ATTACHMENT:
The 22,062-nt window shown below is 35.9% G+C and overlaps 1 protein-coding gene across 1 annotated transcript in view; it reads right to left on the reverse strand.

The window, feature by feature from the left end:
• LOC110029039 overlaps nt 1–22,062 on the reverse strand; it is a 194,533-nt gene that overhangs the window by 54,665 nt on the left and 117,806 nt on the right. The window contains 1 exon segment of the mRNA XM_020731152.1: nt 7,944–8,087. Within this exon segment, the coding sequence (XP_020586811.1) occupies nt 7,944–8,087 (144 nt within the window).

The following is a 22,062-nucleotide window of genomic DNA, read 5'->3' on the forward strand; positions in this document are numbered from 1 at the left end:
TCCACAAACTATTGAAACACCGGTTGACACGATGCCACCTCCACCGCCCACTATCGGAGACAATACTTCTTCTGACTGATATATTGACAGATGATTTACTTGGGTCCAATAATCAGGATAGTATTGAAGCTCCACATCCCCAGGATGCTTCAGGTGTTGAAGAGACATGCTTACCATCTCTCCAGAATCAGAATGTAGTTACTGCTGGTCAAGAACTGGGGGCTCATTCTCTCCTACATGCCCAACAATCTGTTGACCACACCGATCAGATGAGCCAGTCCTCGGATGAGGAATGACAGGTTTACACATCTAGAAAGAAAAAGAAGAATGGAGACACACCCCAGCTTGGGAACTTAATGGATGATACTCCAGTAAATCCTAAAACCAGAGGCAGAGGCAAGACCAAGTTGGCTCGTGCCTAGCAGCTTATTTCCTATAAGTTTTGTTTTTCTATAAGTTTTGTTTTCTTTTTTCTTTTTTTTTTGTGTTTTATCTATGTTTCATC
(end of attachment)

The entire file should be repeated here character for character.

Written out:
The 22,062-nt window shown below is 35.9% G+C and overlaps 1 protein-coding gene across 1 annotated transcript in view; it reads right to left on the reverse strand.

The window, feature by feature from the left end:
• LOC110029039 overlaps nt 1–22,062 on the reverse strand; it is a 194,533-nt gene that overhangs the window by 54,665 nt on the left and 117,806 nt on the right. The window contains 1 exon segment of the mRNA XM_020731152.1: nt 7,944–8,087. Within this exon segment, the coding sequence (XP_020586811.1) occupies nt 7,944–8,087 (144 nt within the window).

The following is a 22,062-nucleotide window of genomic DNA, read 5'->3' on the forward strand; positions in this document are numbered from 1 at the left end:
TCCACAAACTATTGAAACACCGGTTGACACGATGCCACCTCCACCGCCCACTATCGGAGACAATACTTCTTCTGACTGATATATTGACAGATGATTTACTTGGGTCCAATAATCAGGATAGTATTGAAGCTCCACATCCCCAGGATGCTTCAGGTGTTGAAGAGACATGCTTACCATCTCTCCAGAATCAGAATGTAGTTACTGCTGGTCAAGAACTGGGGGCTCATTCTCTCCTACATGCCCAACAATCTGTTGACCACACCGATCAGATGAGCCAGTCCTCGGATGAGGAATGACAGGTTTACACATCTAGAAAGAAAAAGAAGAATGGAGACACACCCCAGCTTGGGAACTTAATGGATGATACTCCAGTAAATCCTAAAACCAGAGGCAGAGGCAAGACCAAGTTGGCTCGTGCCTAGCAGCTTATTTCCTATAAGTTTTGTTTTTCTATAAGTTTTGTTTTCTTTTTTCTTTTTTTTTTGTGTTTTATCTATGTTTCATC